"I Promise I Would Not Come to the Mayor's House Unless I Had Good Reason" — (Some) Body Cam Footage From Frank Q. Jackson Investigation Released

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CLEVELAND POLICE
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After first telling Channel 19 News that there were "no responsive records" to a request for any body camera footage from Cleveland police who responded to Mayor Frank Jackson's house in August 2019 after a car belonging to his grandson Frank Q. Jackson, who lives with Jackson, was seen leaving the scene of a murder on the near west side, the city has now delivered some body camera footage. But not all of it, it appears.

Antonio Parra was brutally killed in broad daylight in Cleveland's Clark-Fulton neighborhood last August. Two suspects drove away in a 2006 Volkswagen Passat registered to Frank Q. Jackson. That car was eventually found by police two days later, burned out on Holton Ave. with its license plates and VIN numbers removed. Sources told 19 that Frank Q. Jackson had sold the car "months ago," but he received a traffic ticket while driving the vehicle on August 9.



The body cam footage released this week doesn't tell us much, as it all ends before cops talk to anyone in the house beyond asking who is home and saying that there was a situation.

Based on reporting by Cleveland.com and local TV stations, there wasn't much of an investigation beyond that.



“Q’s at the mayor’s house right now," one officer says on the body camera footage. "He just pulled up and Gomez asked to us to detain him so we’re gonna go up to the door and try to grab him, OK?”

That didn't happen.

Mayor Jackson told them his grandson would give a statement the next day. There was no testing for gunshot residue performed. Frank Q. Jackson's truck was towed from the scene, and body cam footage shows one officer interviewing an unidentified juvenile.

But the body cam footage is important for a few lingering reasons.

Parra's mother has sued Mayor Frank Jackson and Police Chief Calvin Williams for wrongful death and obstruction of justice, with the complaint specifically identifying the interactions at Jackson's house as evidence that police, implicitly or explicitly, treated Frank Q. Jackson as above the law.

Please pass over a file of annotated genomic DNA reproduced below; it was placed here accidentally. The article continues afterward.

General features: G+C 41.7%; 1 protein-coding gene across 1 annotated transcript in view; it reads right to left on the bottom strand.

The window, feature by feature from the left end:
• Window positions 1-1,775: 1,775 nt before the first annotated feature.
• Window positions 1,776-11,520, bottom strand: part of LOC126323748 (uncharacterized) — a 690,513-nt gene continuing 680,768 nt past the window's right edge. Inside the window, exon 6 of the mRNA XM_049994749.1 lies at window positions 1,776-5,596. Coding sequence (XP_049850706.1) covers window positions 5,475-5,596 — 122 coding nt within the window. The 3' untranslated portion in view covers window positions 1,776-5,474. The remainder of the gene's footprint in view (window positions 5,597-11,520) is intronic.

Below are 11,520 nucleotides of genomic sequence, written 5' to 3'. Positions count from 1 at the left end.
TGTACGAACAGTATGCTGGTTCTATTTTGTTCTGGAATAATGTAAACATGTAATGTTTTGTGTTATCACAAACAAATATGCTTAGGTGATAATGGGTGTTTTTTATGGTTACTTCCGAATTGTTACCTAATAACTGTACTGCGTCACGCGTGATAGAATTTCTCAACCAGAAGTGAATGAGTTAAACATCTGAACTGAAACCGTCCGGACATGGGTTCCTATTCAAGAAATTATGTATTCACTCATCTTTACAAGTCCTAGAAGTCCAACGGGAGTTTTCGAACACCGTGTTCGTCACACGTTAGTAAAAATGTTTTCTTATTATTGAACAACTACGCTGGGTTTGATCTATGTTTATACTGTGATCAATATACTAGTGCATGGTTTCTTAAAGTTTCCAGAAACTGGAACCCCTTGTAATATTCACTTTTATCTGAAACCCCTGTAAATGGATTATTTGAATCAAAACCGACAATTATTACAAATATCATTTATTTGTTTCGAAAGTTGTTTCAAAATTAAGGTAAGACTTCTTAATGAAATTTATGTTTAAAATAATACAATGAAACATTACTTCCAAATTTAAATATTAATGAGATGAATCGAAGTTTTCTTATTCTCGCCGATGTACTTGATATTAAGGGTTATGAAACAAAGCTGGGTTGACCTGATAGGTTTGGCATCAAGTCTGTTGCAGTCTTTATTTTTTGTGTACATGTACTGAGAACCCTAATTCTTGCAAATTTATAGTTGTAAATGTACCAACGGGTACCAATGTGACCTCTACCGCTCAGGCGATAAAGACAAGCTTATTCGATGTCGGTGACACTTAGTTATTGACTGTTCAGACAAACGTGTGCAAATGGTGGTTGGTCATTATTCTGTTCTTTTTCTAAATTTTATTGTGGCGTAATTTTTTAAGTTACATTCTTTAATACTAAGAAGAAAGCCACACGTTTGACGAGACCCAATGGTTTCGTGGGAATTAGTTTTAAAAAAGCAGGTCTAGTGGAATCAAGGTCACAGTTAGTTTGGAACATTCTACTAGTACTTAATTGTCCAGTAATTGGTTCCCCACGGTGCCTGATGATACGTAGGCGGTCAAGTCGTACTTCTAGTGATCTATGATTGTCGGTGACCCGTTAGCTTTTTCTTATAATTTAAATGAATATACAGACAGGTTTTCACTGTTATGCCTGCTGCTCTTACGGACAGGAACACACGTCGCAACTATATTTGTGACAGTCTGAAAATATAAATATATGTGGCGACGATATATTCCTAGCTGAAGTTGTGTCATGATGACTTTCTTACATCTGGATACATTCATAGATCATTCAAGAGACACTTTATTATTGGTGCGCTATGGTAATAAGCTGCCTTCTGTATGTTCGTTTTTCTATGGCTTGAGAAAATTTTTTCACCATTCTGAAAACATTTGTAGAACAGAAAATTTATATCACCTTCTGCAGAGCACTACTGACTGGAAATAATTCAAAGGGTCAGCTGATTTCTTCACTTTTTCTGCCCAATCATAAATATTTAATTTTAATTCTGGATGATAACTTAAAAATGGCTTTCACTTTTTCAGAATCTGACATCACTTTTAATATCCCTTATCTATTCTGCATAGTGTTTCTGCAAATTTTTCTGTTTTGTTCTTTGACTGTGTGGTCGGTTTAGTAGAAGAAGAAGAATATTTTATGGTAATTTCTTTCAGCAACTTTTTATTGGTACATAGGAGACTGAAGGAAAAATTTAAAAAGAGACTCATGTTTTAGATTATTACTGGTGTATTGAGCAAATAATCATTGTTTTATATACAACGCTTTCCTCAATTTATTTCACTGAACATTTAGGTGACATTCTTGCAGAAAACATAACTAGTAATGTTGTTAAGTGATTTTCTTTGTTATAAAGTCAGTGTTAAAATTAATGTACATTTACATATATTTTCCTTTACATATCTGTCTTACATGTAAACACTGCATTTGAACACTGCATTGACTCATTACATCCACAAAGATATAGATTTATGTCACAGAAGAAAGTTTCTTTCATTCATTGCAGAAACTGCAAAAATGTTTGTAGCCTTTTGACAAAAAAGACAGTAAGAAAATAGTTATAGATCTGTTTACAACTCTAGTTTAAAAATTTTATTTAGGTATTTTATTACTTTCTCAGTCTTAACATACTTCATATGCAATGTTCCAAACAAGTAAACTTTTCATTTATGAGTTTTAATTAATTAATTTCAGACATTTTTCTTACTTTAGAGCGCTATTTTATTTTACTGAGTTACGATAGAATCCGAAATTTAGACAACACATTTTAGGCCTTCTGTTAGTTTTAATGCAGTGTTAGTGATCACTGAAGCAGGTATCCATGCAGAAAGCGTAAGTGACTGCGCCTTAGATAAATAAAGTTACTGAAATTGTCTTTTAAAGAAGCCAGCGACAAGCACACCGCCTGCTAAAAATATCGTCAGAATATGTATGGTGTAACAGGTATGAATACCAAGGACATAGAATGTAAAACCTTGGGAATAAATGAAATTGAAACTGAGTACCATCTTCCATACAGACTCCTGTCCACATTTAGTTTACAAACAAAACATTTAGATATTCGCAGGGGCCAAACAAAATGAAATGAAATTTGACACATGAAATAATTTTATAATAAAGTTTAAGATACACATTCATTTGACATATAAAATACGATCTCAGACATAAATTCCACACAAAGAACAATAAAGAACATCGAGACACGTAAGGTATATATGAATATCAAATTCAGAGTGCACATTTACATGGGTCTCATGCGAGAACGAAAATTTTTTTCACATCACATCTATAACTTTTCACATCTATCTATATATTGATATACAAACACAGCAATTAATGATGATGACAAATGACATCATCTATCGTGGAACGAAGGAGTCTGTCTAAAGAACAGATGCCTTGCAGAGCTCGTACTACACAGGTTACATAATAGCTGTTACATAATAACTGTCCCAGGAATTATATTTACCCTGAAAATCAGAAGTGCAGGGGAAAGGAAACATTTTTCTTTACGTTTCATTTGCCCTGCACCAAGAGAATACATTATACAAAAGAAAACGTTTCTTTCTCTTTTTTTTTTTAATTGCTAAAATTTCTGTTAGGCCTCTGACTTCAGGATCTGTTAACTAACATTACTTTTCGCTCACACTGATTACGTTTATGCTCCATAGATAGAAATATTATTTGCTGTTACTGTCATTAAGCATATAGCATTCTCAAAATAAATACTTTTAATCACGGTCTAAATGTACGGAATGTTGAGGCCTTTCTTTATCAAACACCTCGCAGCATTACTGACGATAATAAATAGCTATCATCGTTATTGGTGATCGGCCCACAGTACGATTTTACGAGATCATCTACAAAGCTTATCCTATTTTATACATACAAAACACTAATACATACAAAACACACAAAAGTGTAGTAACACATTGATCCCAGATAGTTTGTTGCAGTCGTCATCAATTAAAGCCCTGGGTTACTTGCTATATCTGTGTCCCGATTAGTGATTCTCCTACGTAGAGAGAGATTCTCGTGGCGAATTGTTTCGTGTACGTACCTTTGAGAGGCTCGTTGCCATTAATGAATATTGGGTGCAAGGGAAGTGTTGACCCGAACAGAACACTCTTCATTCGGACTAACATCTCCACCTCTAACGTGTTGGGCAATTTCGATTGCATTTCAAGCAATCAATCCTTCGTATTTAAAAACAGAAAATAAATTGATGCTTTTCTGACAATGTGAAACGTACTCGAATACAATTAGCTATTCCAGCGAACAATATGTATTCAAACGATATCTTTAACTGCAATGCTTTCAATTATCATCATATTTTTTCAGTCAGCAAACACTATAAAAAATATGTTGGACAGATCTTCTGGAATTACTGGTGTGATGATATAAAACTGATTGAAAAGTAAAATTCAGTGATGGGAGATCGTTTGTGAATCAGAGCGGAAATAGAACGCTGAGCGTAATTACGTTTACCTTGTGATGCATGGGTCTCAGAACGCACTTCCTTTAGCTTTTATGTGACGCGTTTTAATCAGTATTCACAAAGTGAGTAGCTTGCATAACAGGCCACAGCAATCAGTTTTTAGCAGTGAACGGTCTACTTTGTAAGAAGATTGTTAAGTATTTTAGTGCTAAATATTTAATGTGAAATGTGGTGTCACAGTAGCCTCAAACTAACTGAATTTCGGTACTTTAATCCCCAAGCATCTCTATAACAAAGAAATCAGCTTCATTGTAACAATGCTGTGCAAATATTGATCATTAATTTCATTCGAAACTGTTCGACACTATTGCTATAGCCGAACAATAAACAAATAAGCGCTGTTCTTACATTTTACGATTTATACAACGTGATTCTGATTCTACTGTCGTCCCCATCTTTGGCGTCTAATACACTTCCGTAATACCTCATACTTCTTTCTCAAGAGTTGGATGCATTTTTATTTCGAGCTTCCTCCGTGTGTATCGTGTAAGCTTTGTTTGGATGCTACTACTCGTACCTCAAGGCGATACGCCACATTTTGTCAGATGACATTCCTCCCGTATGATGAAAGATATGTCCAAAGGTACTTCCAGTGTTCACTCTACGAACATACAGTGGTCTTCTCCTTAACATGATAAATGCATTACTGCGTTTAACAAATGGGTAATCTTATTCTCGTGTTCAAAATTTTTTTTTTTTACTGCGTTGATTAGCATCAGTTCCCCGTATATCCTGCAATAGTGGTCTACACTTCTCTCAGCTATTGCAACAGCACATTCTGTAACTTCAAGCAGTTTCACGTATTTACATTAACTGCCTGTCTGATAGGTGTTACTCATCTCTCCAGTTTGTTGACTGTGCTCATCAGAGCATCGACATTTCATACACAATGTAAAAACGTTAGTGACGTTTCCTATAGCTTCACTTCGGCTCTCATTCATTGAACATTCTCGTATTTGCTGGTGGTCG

(Frank Q. pleaded guilty in early January to drastically reduced charges stemming from a violent encounter in June 2019. In that incident, he choked and punched an 18-year-old woman while in a vehicle and then beat her with a truck hitch. In the deal, the younger Jackson agreed to plead guilty to a misdemeanor assault charge. He has received a sentence of 18 months probation. Jackson managed to escape the harsher felonious assault charge and an abduction charge, for which he faced up to eight years in prison.)

As for the mayor, he has repeatedly said that he in no way influenced the investigation or prosecution of Frank Q. Jackson in that incident, which City of Cleveland prosecutors declined to pursue charges for before Cuyahoga County prosecutors indicted him, or in the murder investigation.

Still, Cleveland.com reported on the assorted "anomalies" that piled up in the murder investigation, citing experts who said it was rare for cops not to take a "prime suspect," which Cuyahoga County Prosecutor Mike O'Malley called Frank Q. Jackson, into custody in such circumstances, or to perform gunshot residue tests.

And Channel 19 had previously reported, citing sources, that Mayor Jackson asked/instructed the responding police officers to turn off their body cameras. He's denied the claim, but full footage would show whether or not that was true.

Based on what's been released so far, it's hard to imagine that full footage doesn't exist.

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